IDEAS home Printed from https://ideas.repec.org/
MyIDEAS: Log in (now much improved!) to save this paper

A New Test of Borrowing Constraints for Education

Listed author(s):
  • Meta Brown

    ()

    (Federal Reserve Bank of New York)

  • John Karl Scholz

    ()

    (Department of Economics, University of Wisconsin--Madison)

  • Ananth Seshadri

    ()

    (Department of Economics, University of Wisconsin--Madison)

We discuss a simple model in which parents and children make investments in the children’s education, investments for other purposes, and parents can transfer cash to their children. We show that for an identifiable set of parent-child pairs, parents will rationally under-invest in their child’s education. For these parent-child pairs, additional financial aid will increase educational attainment. The model highlights an important feature of higher education finance, the "expected family contribution" (EFC) that is based on income, assets, and other factors. The EFC is neither legally guaranteed nor universally offered: Our model identifies the set of families that are disproportionately likely to not provide their full EFC. Using a common proxy for financial aid, we show, in data from the Health and Retirement Study, that financial aid increases the educational attainment of children whose families are disproportionately likely to under-invest in education. Financial aid has no effect on the educational attainment of children in other families. The theory and empirical evidence identifies a set of children who face quantitatively important borrowing constraints for higher education.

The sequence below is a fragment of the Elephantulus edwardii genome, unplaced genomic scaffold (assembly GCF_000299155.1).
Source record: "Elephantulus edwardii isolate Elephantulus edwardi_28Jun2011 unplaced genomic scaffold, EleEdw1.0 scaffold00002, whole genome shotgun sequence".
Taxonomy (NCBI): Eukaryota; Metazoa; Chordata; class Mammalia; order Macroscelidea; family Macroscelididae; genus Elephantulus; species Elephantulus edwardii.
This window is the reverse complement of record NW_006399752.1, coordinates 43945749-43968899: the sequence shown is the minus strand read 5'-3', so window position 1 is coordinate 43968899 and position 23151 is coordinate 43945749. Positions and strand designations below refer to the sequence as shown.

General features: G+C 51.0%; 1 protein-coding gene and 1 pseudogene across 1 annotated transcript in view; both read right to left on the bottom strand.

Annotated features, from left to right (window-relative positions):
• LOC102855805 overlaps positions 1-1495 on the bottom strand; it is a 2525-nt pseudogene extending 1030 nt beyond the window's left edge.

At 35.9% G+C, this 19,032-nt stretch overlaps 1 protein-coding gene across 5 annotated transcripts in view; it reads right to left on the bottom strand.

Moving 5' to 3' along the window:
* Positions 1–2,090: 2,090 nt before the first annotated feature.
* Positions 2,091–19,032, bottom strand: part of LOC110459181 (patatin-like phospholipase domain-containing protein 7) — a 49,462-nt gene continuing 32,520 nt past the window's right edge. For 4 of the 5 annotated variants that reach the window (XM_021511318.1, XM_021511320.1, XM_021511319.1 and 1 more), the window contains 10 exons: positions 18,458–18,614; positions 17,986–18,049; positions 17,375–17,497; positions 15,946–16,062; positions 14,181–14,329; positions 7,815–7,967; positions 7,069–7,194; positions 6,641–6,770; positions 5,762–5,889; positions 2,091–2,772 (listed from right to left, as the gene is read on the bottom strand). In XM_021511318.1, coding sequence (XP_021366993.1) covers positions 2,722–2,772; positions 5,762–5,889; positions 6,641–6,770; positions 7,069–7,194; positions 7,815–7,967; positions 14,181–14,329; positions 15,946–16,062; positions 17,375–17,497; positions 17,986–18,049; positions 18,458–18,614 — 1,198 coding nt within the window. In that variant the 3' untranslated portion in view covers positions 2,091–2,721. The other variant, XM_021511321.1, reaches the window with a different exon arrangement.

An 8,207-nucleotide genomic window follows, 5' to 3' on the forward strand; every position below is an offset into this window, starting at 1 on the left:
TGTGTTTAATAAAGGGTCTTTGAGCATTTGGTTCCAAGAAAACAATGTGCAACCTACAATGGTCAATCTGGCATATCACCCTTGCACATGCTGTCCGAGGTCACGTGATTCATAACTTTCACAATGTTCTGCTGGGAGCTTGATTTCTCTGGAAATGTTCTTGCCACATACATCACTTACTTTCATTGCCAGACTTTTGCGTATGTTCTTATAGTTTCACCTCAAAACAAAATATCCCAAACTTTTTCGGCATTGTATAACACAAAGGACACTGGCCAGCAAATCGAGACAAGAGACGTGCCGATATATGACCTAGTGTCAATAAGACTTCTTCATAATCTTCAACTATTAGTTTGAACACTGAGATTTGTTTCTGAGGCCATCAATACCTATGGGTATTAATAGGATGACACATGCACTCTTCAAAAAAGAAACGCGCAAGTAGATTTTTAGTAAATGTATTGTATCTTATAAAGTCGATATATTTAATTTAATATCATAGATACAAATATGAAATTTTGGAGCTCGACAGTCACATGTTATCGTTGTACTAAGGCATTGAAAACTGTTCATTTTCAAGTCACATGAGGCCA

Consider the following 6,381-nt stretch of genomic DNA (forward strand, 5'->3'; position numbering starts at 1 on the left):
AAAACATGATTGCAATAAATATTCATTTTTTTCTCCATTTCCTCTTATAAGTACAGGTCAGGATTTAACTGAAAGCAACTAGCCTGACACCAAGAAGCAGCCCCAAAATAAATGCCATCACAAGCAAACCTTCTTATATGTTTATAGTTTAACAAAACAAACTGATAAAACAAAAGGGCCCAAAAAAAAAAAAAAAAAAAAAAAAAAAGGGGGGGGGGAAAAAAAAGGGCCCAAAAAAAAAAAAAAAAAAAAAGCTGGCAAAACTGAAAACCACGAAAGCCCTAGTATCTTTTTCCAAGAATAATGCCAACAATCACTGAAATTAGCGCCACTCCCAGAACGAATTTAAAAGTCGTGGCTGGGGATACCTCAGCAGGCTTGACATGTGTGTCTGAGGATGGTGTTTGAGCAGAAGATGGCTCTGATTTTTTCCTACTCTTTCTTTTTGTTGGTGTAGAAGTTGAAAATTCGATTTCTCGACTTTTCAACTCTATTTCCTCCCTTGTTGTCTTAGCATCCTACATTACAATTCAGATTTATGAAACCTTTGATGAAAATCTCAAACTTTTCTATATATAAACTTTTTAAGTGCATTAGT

If you experience problems downloading a file, check if you have the proper application to view it first. In case of further problems read the IDEAS help page. Note that these files are not on the IDEAS site. Please be patient as the files may be large.

File URL: http://humcap.uchicago.edu/RePEc/hka/wpaper/Brown_Scholz_Seshadri_2010_new-test-borrow.pdf
File Function: First version, July 2010
Download Restriction: no

Paper provided by Human Capital and Economic Opportunity Working Group in its series Working Papers with number 2011-003.

as
in new window

Length:
Date of creation: 2010
Handle: RePEc:hka:wpaper:2011-003
Note: M
Contact details of provider: Web page: http://www.hceconomics.org/
Email:


More information through EDIRC

References listed on IDEAS
Please report citation or reference errors to , or , if you are the registered author of the cited work, log in to your RePEc Author Service profile, click on "citations" and make appropriate adjustments.:

as
in new window

  1. Neil Bruce & Michael Waldman, 1986. "The Rotten-Kid Theorem Meets the Samaritan's Dilemma," Working Papers 650, Queen's University, Department of Economics.
  2. Liliana E. Pezzin & Robert A. Pollak & Barbara S. Schone, 2007. "Efficiency in Family Bargaining: Living Arrangements and Caregiving Decisions of Adult Children and Disabled Elderly Parents," CESifo Working Paper Series 1908, CESifo Group Munich.
  3. Meta Brown, 2006. "Informal Care and the Division of End-of-Life Transfers," Journal of Human Resources, University of Wisconsin Press, vol. 41(1).